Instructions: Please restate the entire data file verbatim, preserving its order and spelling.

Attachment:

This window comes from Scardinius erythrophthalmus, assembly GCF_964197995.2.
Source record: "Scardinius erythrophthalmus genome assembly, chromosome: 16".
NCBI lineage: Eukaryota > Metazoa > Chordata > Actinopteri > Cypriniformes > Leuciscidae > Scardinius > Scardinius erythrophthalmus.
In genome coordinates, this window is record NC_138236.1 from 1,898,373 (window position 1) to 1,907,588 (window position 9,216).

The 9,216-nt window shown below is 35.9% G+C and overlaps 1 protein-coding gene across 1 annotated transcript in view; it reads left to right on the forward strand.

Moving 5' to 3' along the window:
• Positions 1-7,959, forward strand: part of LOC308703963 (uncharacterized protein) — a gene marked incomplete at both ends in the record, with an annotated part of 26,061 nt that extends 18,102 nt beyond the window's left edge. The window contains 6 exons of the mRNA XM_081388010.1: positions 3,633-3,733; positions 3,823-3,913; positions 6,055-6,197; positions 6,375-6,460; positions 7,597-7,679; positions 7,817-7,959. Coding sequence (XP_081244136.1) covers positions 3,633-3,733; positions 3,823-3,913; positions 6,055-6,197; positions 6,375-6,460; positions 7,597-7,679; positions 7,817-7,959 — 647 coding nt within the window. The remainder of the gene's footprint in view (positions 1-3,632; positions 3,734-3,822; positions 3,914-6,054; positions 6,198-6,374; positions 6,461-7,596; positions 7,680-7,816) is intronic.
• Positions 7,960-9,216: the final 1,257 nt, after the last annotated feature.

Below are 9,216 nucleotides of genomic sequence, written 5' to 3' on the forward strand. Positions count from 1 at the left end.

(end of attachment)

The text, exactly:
This window comes from Scardinius erythrophthalmus, assembly GCF_964197995.2.
Source record: "Scardinius erythrophthalmus genome assembly, chromosome: 16".
NCBI lineage: Eukaryota > Metazoa > Chordata > Actinopteri > Cypriniformes > Leuciscidae > Scardinius > Scardinius erythrophthalmus.
In genome coordinates, this window is record NC_138236.1 from 1,898,373 (window position 1) to 1,907,588 (window position 9,216).

The 9,216-nt window shown below is 35.9% G+C and overlaps 1 protein-coding gene across 1 annotated transcript in view; it reads left to right on the forward strand.

Moving 5' to 3' along the window:
• Positions 1-7,959, forward strand: part of LOC308703963 (uncharacterized protein) — a gene marked incomplete at both ends in the record, with an annotated part of 26,061 nt that extends 18,102 nt beyond the window's left edge. The window contains 6 exons of the mRNA XM_081388010.1: positions 3,633-3,733; positions 3,823-3,913; positions 6,055-6,197; positions 6,375-6,460; positions 7,597-7,679; positions 7,817-7,959. Coding sequence (XP_081244136.1) covers positions 3,633-3,733; positions 3,823-3,913; positions 6,055-6,197; positions 6,375-6,460; positions 7,597-7,679; positions 7,817-7,959 — 647 coding nt within the window. The remainder of the gene's footprint in view (positions 1-3,632; positions 3,734-3,822; positions 3,914-6,054; positions 6,198-6,374; positions 6,461-7,596; positions 7,680-7,816) is intronic.
• Positions 7,960-9,216: the final 1,257 nt, after the last annotated feature.

Below are 9,216 nucleotides of genomic sequence, written 5' to 3' on the forward strand. Positions count from 1 at the left end.